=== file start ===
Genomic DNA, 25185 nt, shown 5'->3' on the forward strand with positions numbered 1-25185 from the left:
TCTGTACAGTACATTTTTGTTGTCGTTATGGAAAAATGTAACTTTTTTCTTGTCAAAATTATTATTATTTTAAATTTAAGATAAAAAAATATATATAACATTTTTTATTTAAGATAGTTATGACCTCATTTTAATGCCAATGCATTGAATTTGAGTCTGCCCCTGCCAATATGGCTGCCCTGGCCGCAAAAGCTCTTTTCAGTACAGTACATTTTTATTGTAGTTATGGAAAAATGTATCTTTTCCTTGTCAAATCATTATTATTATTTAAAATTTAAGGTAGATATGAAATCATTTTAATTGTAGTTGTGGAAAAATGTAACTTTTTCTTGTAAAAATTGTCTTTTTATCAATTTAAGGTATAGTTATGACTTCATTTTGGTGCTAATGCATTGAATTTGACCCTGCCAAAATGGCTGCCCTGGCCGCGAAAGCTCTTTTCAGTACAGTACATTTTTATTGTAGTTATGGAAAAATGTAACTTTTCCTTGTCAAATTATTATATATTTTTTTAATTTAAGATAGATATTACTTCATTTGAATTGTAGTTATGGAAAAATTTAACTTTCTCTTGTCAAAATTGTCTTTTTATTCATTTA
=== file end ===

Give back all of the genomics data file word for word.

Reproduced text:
Genomic DNA, 25185 nt, shown 5'->3' on the forward strand with positions numbered 1-25185 from the left:
TCTGTACAGTACATTTTTGTTGTCGTTATGGAAAAATGTAACTTTTTTCTTGTCAAAATTATTATTATTTTAAATTTAAGATAAAAAAATATATATAACATTTTTTATTTAAGATAGTTATGACCTCATTTTAATGCCAATGCATTGAATTTGAGTCTGCCCCTGCCAATATGGCTGCCCTGGCCGCAAAAGCTCTTTTCAGTACAGTACATTTTTATTGTAGTTATGGAAAAATGTATCTTTTCCTTGTCAAATCATTATTATTATTTAAAATTTAAGGTAGATATGAAATCATTTTAATTGTAGTTGTGGAAAAATGTAACTTTTTCTTGTAAAAATTGTCTTTTTATCAATTTAAGGTATAGTTATGACTTCATTTTGGTGCTAATGCATTGAATTTGACCCTGCCAAAATGGCTGCCCTGGCCGCGAAAGCTCTTTTCAGTACAGTACATTTTTATTGTAGTTATGGAAAAATGTAACTTTTCCTTGTCAAATTATTATATATTTTTTTAATTTAAGATAGATATTACTTCATTTGAATTGTAGTTATGGAAAAATTTAACTTTCTCTTGTCAAAATTGTCTTTTTATTCATTTA